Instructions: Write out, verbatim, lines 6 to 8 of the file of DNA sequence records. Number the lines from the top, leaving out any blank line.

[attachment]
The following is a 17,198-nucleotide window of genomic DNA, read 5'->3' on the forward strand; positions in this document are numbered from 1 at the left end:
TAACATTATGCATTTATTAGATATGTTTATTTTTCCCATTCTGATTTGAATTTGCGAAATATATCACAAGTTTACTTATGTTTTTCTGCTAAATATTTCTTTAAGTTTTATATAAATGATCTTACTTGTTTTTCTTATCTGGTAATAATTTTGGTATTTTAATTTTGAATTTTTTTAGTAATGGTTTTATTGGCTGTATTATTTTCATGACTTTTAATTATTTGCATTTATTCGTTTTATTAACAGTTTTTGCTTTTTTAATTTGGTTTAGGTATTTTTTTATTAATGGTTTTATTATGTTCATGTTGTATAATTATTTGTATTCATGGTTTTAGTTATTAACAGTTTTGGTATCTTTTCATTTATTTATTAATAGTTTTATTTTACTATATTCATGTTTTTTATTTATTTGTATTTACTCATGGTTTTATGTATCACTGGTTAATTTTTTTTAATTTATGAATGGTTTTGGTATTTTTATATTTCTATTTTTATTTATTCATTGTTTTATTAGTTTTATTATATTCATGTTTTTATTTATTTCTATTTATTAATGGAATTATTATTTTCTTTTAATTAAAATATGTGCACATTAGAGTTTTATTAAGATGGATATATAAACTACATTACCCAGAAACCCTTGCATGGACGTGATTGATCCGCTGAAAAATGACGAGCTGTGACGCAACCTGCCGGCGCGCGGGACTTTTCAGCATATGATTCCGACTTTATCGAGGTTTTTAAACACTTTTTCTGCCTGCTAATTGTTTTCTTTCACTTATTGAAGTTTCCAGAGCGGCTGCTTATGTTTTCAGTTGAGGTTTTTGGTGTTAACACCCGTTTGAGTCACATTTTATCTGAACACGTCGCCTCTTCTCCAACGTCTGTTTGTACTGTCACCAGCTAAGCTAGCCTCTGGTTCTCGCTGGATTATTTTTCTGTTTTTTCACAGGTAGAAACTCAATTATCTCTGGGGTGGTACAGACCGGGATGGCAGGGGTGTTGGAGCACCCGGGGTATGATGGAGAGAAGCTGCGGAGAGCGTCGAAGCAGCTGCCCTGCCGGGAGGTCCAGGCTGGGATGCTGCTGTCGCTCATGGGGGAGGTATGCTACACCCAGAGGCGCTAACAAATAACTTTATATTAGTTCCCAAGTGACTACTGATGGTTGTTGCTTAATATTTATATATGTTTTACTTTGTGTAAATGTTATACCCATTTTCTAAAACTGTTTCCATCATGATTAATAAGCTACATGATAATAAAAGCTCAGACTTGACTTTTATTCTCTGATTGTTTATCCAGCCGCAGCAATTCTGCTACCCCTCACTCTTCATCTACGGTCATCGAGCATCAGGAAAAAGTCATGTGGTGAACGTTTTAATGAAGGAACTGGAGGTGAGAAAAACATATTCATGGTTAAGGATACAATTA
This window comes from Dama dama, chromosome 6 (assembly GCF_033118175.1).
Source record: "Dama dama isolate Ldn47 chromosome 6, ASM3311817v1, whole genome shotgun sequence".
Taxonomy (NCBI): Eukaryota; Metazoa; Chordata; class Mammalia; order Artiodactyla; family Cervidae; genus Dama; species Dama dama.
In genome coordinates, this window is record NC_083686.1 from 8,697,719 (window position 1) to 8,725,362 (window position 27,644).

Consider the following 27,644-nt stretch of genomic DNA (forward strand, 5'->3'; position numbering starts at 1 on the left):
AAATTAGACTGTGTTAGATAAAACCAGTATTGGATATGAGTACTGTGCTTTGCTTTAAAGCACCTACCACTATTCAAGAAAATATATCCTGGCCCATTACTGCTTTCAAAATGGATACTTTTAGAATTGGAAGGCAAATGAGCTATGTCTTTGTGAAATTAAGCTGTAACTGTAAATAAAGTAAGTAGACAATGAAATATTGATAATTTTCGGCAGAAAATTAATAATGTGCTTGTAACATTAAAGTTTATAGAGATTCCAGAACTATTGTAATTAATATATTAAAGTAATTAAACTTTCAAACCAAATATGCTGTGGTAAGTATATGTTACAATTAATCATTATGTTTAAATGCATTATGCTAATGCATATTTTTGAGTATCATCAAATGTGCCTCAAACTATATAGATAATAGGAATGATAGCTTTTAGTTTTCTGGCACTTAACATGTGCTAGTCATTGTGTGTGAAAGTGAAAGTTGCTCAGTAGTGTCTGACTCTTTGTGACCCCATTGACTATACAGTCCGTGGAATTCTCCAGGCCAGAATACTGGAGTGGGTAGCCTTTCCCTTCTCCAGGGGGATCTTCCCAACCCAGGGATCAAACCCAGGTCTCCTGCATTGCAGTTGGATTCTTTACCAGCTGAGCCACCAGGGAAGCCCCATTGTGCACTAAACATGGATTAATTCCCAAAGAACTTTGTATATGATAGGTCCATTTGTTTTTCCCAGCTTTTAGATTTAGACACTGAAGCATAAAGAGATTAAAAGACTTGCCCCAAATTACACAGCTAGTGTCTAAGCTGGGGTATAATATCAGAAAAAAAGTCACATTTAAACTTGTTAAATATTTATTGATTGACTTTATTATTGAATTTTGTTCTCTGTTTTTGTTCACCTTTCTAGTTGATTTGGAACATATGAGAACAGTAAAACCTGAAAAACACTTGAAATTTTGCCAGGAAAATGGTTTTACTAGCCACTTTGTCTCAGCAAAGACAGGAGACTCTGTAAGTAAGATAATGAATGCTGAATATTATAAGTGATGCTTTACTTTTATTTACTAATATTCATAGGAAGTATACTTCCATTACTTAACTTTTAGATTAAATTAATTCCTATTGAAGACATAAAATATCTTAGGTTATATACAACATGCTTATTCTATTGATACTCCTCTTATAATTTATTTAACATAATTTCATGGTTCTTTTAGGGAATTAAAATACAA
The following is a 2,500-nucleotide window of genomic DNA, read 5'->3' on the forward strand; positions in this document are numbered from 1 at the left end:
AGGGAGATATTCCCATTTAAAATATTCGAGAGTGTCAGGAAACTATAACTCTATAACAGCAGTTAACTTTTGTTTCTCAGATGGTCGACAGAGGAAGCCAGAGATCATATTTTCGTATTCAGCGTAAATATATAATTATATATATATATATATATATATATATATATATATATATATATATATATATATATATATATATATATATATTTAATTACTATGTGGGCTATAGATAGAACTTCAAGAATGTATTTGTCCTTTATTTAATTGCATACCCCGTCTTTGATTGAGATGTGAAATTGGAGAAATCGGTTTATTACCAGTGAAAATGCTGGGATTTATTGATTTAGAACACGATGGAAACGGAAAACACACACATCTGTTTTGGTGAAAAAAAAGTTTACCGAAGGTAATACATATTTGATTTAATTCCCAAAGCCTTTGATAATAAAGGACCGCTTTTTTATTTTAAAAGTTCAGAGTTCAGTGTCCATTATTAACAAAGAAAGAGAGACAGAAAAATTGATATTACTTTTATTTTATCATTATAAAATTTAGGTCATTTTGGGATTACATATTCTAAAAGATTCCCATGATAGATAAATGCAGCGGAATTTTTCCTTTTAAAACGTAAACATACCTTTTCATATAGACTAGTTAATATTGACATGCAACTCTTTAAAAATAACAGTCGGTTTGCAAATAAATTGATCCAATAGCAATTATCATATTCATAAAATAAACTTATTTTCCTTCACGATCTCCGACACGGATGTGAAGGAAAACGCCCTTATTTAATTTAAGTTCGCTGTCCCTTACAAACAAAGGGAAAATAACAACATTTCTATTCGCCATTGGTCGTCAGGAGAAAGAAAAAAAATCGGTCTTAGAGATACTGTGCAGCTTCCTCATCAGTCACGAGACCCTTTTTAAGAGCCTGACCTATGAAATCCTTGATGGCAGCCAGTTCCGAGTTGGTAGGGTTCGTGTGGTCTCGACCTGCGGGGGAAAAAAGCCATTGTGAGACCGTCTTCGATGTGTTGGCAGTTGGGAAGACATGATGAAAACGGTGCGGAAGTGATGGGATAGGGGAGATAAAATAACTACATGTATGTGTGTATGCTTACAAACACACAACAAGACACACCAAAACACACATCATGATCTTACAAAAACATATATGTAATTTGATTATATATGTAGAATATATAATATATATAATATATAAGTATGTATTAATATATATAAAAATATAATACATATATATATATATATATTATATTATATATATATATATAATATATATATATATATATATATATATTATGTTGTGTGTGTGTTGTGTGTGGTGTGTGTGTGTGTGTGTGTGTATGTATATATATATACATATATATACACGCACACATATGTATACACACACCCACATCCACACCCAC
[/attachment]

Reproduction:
In genome coordinates, this window is record NC_083686.1 from 8,697,719 (window position 1) to 8,725,362 (window position 27,644).

Consider the following 27,644-nt stretch of genomic DNA (forward strand, 5'->3'; position numbering starts at 1 on the left):
AAATTAGACTGTGTTAGATAAAACCAGTATTGGATATGAGTACTGTGCTTTGCTTTAAAGCACCTACCACTATTCAAGAAAATATATCCTGGCCCATTACTGCTTTCAAAATGGATACTTTTAGAATTGGAAGGCAAATGAGCTATGTCTTTGTGAAATTAAGCTGTAACTGTAAATAAAGTAAGTAGACAATGAAATATTGATAATTTTCGGCAGAAAATTAATAATGTGCTTGTAACATTAAAGTTTATAGAGATTCCAGAACTATTGTAATTAATATATTAAAGTAATTAAACTTTCAAACCAAATATGCTGTGGTAAGTATATGTTACAATTAATCATTATGTTTAAATGCATTATGCTAATGCATATTTTTGAGTATCATCAAATGTGCCTCAAACTATATAGATAATAGGAATGATAGCTTTTAGTTTTCTGGCACTTAACATGTGCTAGTCATTGTGTGTGAAAGTGAAAGTTGCTCAGTAGTGTCTGACTCTTTGTGACCCCATTGACTATACAGTCCGTGGAATTCTCCAGGCCAGAATACTGGAGTGGGTAGCCTTTCCCTTCTCCAGGGGGATCTTCCCAACCCAGGGATCAAACCCAGGTCTCCTGCATTGCAGTTGGATTCTTTACCAGCTGAGCCACCAGGGAAGCCCCATTGTGCACTAAACATGGATTAATTCCCAAAGAACTTTGTATATGATAGGTCCATTTGTTTTTCCCAGCTTTTAGATTTAGACACTGAAGCATAAAGAGATTAAAAGACTTGCCCCAAATTACACAGCTAGTGTCTAAGCTGGGGTATAATATCAGAAAAAAAGTCACATTTAAACTTGTTAAATATTTATTGATTGACTTTATTATTGAATTTTGTTCTCTGTTTTTGTTCACCTTTCTAGTTGATTTGGAACATATGAGAACAGTAAAACCTGAAAAACACTTGAAATTTTGCCAGGAAAATGGTTTTACTAGCCACTTTGTCTCAGCAAAGACAGGAGACTCTGTAAGTAAGATAATGAATGCTGAATATTATAAGTGATGCTTTACTTTTATTTACTAATATTCATAGGAAGTATACTTCCATTACTTAACTTTTAGATTAAATTAATTCCTATTGAAGACATAAAATATCTTAGGTTATATACAACATGCTTATTCTATTGATACTCCTCTTATAATTTATTTAACATAATTTCATGGTTCTTTTAGGGAATTAAAATACAA